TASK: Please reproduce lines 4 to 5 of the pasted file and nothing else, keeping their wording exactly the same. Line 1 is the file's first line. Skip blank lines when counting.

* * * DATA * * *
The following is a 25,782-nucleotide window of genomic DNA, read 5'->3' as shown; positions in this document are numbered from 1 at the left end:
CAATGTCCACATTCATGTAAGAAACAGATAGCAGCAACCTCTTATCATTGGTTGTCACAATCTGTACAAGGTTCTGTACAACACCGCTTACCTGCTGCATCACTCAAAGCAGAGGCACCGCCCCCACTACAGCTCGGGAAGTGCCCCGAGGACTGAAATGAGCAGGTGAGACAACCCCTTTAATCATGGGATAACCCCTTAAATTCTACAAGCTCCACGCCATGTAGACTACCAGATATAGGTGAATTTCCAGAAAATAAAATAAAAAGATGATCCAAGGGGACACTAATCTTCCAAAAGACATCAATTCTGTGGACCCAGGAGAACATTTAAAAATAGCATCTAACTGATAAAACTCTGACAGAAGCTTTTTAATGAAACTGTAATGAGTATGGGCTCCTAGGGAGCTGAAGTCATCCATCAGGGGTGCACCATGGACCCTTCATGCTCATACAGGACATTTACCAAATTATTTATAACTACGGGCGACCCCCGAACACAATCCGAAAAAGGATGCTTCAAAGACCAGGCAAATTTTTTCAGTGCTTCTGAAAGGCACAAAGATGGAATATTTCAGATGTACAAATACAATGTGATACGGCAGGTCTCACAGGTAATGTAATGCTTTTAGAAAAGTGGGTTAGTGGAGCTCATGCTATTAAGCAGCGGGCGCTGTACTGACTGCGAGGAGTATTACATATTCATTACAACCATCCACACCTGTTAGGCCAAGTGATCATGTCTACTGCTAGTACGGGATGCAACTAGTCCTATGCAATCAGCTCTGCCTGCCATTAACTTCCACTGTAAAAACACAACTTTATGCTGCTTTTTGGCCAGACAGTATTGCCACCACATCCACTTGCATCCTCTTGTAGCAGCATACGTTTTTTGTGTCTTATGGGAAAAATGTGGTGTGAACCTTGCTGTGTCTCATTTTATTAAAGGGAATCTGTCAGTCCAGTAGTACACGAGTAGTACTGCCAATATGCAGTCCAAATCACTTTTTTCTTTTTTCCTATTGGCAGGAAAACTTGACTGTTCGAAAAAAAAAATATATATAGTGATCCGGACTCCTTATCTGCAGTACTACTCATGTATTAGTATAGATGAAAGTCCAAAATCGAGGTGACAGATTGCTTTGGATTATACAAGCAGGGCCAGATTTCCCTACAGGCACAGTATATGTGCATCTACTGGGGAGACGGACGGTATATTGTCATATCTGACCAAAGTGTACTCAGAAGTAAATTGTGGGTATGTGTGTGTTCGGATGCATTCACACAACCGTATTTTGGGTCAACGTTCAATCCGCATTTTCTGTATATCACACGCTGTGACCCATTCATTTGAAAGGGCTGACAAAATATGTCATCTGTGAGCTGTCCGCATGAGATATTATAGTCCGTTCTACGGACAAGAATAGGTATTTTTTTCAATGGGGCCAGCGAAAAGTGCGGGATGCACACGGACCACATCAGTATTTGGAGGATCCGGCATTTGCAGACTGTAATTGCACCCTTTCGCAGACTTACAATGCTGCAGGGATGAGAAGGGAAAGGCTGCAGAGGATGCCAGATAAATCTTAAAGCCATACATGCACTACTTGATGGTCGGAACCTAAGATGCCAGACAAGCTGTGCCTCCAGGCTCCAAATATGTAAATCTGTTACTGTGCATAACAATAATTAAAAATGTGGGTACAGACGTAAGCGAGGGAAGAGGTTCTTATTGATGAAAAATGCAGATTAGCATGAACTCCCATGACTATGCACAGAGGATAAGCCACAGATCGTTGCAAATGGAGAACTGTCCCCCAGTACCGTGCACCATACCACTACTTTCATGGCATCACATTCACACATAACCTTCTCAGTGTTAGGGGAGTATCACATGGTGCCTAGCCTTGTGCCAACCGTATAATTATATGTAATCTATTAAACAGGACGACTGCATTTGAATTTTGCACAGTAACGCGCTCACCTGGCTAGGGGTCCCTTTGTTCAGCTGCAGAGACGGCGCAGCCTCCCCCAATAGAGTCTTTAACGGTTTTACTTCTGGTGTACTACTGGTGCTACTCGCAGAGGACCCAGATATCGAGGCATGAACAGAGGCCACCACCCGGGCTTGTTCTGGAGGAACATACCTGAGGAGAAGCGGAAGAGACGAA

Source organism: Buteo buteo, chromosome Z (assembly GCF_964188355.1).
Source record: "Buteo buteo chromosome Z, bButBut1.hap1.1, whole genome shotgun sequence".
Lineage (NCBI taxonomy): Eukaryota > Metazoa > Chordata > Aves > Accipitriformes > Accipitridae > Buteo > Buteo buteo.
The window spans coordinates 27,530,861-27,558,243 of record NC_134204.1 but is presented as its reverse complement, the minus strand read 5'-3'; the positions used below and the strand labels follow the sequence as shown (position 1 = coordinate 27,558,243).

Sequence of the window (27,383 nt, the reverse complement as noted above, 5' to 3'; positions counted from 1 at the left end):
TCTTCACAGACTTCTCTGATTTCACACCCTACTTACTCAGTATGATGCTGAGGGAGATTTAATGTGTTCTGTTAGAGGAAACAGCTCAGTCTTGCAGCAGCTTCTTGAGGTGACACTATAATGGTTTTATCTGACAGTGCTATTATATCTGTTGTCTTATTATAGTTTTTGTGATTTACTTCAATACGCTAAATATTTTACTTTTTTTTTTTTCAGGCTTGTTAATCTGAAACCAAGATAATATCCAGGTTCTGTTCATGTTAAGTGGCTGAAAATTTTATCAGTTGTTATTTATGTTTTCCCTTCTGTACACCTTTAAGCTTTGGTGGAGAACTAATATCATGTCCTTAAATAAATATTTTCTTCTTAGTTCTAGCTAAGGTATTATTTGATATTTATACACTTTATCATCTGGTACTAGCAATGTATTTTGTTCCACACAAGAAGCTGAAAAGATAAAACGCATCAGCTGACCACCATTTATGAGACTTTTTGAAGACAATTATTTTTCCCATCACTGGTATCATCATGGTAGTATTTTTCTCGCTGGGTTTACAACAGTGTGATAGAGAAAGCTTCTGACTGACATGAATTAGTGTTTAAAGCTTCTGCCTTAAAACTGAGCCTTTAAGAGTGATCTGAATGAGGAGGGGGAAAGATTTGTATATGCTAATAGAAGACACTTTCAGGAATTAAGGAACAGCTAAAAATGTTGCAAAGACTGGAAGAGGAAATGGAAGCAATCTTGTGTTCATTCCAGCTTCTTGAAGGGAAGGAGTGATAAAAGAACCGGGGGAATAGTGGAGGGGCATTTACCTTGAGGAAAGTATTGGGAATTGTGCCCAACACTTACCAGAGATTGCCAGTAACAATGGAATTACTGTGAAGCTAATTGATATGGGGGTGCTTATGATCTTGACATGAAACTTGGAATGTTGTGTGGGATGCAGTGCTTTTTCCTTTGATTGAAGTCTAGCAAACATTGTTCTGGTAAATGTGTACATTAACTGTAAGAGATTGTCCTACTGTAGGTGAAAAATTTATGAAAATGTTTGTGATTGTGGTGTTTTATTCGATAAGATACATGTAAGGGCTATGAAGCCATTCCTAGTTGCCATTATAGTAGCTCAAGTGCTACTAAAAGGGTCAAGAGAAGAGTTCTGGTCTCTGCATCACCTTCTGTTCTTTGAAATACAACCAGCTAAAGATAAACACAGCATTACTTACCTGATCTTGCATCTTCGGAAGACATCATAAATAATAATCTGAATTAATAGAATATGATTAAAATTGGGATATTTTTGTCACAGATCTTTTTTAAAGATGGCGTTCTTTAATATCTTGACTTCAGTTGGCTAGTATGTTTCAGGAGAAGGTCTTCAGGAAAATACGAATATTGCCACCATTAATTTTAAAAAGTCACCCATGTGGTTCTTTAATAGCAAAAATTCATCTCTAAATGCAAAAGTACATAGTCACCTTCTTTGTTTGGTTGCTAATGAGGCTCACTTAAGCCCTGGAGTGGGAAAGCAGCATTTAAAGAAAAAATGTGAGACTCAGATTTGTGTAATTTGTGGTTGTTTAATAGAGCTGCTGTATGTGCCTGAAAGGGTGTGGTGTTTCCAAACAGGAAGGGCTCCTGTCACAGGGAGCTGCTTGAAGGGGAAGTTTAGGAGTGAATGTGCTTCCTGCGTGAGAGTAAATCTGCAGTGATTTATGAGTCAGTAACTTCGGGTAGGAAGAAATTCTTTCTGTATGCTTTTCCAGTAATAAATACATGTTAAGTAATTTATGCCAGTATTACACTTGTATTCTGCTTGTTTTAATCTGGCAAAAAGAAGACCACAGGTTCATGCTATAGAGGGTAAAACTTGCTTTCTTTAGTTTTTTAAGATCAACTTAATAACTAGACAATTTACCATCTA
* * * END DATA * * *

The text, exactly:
Source record: "Buteo buteo chromosome Z, bButBut1.hap1.1, whole genome shotgun sequence".
Lineage (NCBI taxonomy): Eukaryota > Metazoa > Chordata > Aves > Accipitriformes > Accipitridae > Buteo > Buteo buteo.